STUDY GUIDE TO ACCOMPANY THE OLIVER TWIST LEARNING WEBSITE AT WWW.FILMEDUCATION.ORG/OLIVERTWISTTeachers’ Notes and a downloadable version of this study guide are available at: www.filmeducation.org/olivertwist/teachercentre
OLIVER T WIST Released nationwide by Pathé Distribution on October 7 2005 Certificate: PG Running time: 130 minutes Director: Roman PolanskiSYNOPSIS EXERCISE 2: ‘THEY’LLCharles Dickens classic story of a young orphan boywho gets involved with a gang of pickpockets in HANG YOU FORnineteen century London has been re-imagined by theOscar™-winning director Roman Polanski. ANYTHING THESE DAYS’Orphaned at an early age, Oliver Twist is forced to live in a It is noticeable in the novel how often Fagin and hisworkhouse lorded over by the horrible beadle Mr Bumble boys refer to hanging and being hanged. Given theirand its board of hypocritical fat gentlemen. Desperate yet profession, perhaps it is not so surprising. They lived at adetermined, Oliver makes his escape to the streets of time when dozens of crimes carried the death penalty.London. Penniless and alone, he is lured into a world ofcrime by the sinister Fagin – the mastermind of a gang of This next activity is a chance to draw on Dickens’pint-sized pickpockets. Olivers rescue by the kindly Mr descriptions, to provide a next-day account of Fagin’sBrownlow is only the beginning of a series of adventures own end on the scaffold. Here you will find a set ofthat lead him to the promise of a better life. prompts that will enable you to fill up your reporter’s notebook with lots of information before writing your story. There is a wealth of additional information available at Film Education’s online Oliver Twist site to support thisEXERCISE 1: ADAPTATION activity too.There are many differences between Dickens’ book, In addition to a written account, you can also provide aOliver Twist, and Polanski’s filmed version. For one thing front-page set of illustrations showing off the main eventsa film like Oliver Twist is the product of many hundreds of leading up to Fagin’s end. The front page of the Policepeople’s labour, not just a single man’s imagination. Can Gazette (the newspaper cited in the film) resembled ayou think of any other critical differences between a film comic strip – a sign that many of its readers might notand a book that would make a film an entirely different have been that literate and also that photography did notexperience? exist until later in the century and even then could not be included in cheap newspapers.LENGTH QUESTIONS:The screenplay by Ronald Harwood and then filmed byPolanski is hugely different from Charles Dickens’ tale 1. In your opening paragraph you will need to explain theand leaves out everything in the novel that provides who? what? why? when? and how? of your story. TheOliver’s back history. main point of the opening will be to give as powerful a description of Fagin’s death and his crimes as possible.1. If you know the novel, and once you have seen thefilm, make a list of all the elements that have been 2. You might want to have a description of the crowd thatremoved and whether or not you feel the story told is came to see him killed. Hangings of popular or unpopularstronger or weaker for their absence. criminals could attract thousands, and often the atmosphere was more of party than a sombre affair. You2. Dickens was telling his tale over many weeks writing could also include interviews from people in the crowd.an instalment at a time for a new and popular magazine.This ‘episodic’ form is thought to have injected the need 3. The reporter might also choose to interview Mrto include lots of cliff-hanging moments and occasional Brownlow or Oliver, having heard that they went to seeswitches away from the main action to sub-plot scenes Fagin just a few hours before his execution.in order to keep the reader tantalised enough to want to 4. What lastly, is the reporter’s view of the event –buy the next edition. Can you detect this kind of structure something that made him proud or ashamed to bein the film version or does it choose to tell the tale in a British?more linear (direct) way? Is it the stronger, and the more Background notes for this activity can be found online at:entertaining for doing so? www.filmeducation.org/olivertwist/hangingFor further activities on adaptation, visit:www.filmeducation.org/olivertwist/adaptation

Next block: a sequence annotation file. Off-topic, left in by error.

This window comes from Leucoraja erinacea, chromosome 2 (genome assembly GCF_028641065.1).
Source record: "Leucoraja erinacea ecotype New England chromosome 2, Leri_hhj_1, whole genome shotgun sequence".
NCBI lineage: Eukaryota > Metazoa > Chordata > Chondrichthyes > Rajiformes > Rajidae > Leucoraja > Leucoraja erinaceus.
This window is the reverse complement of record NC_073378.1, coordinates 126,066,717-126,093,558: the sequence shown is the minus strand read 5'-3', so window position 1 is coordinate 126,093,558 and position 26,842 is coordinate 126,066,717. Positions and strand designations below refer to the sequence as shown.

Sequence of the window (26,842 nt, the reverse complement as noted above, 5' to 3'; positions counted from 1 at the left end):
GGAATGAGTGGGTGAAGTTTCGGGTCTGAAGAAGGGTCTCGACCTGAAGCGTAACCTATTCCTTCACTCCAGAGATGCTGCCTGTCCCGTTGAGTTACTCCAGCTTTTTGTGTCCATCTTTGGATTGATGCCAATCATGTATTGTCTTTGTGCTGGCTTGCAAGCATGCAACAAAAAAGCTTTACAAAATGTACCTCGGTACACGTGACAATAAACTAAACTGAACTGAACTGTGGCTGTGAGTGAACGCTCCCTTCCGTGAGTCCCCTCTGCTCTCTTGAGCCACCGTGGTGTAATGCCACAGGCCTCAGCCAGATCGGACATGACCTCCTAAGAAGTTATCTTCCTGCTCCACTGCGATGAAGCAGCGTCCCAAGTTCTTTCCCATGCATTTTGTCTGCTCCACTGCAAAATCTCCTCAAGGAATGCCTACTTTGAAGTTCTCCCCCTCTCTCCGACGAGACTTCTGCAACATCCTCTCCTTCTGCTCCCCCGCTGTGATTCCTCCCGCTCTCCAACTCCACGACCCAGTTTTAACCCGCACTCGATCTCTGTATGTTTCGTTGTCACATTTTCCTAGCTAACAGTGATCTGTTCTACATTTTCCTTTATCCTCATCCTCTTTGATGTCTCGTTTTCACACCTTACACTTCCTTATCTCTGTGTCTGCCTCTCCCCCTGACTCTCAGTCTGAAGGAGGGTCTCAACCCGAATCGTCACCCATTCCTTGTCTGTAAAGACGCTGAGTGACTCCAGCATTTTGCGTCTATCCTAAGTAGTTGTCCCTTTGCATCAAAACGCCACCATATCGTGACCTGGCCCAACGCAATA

– (Pattern) Oliver’s gazing up at the inter-warehouseEXERCISE 3: REALITY aerial walkways as he is taken to meet Fagin is significant given events later in the film – look out for other suchAND FANTASY examples of pattern – an important element of any well- made film and a key part to their enjoyment, but alsoIn his notes to Oliver Twist, Polanski states that the film more to do with artistic values than actual lived reality.is not realistic and that it concerns a series of grotesque – (Symbolism) Study Sykes’ escape into the countrycharacters. Despite this, a huge effort has gone into following his murder of Nancy – how is the landscaperecreating early Victorian London, basing the characters, and the way Sykes is framed highly suggestive of his guilttheir dress and the settings on meticulous research and, and paranoia? Similarly consider the symbolism and veryin particular, reference to contemporary prints of London filmic discovery of Nancy’s body by her friend – howand its inhabitants by Gustav Doré. does Polanski make this scene dramatic and shocking?1. Study the sequence in which Oliver is drawn deeper – (Restraint – perhaps due to this being a children’s filmand deeper into Fagin’s world when being guided by the seeking a PG certificate from the British Board of FilmArtful Dodger. The journey he makes off one of the city’s Classification) Consider how the film depicts violence inmain highways – full of traffic and attractive, bustling as tasteful a way as possible – do you find the murder ofshops – down an alley way and through some of the slum Nancy more or less shocking for this restraint? Also,courts is highly symbolic, but it also represents the way consider the depiction of Nancy, who has almostin which films and the novel before them are able to draw certainly been a prostitute since a very tender age and isour attention to social injustice, to go into places that shown co-habiting with Sykes – a man many years hermany of the more wealthy in Victorian Britain were utterly senior. Do you feel the film is right to gloss over theseignorant of. What does this sequence suggest about the details? (Dickens in his day was criticised from bothlives of the urban poor in 1837? One thing to remember directions, for choosing to write about such unseemlywas that gin was incredibly cheap and beer was safer to topics and people, but at the same time failing todrink than water at this time – hence the universal represent the true harshness of their lives.)drunkenness that confronts Oliver as he vanishes into thebackstreets. 4. The happy ending? Do you feel all is too easily resolved at the end of the film? Or, alternatively, do you2. Oliver’s journey to London is an interesting mix of the feel that Brownlow’s house is really shown to be a tinyidyllic and the horribly real. Recall the journey as it is oasis of calm surrounded by threats on all sides? Unlikedepicted in the film and consider the elements that the novel, those that seek to recapture Oliver trace him toappear most realistic or the most exaggerated? For the very garden gate of his sanctuary – what is the effectexample – how does the sequence suggest in Oliver’s of this? Also – as the credits roll, we are not shown happyappearance and physical condition the difficulties of the images of Oliver in the garden, but reminded through thejourney? Also, how does it represent the range of use of Doré’s illustrations of the world he has left behind.reactions to the lone child in Victorian Britain – which do Again – what impact does that choice of ending have?you feel is the more ‘realistic’ – Oliver’s treatment by theindifferent girl and her father at one farm and his For further activities around the ideas of realism andreception by the old lady at another? fantasy, visit: www.filmeducation.org/olivertwist/realism3. The film is a highly constructed thing – a work of art inwhich scenes and incidents can take on particularmeanings and sub-text. Consider how the followingelements of the film take on added significance as part ofthis constructed narrative:– (Function) Bullseye – Bill Sykes’ dog. What differentfunctions (jobs) does the dog perform during the film? Itplays a number of roles and its importance as a signifierboth of Sykes’ cruelty and violence changes completelyaround by the end of the story.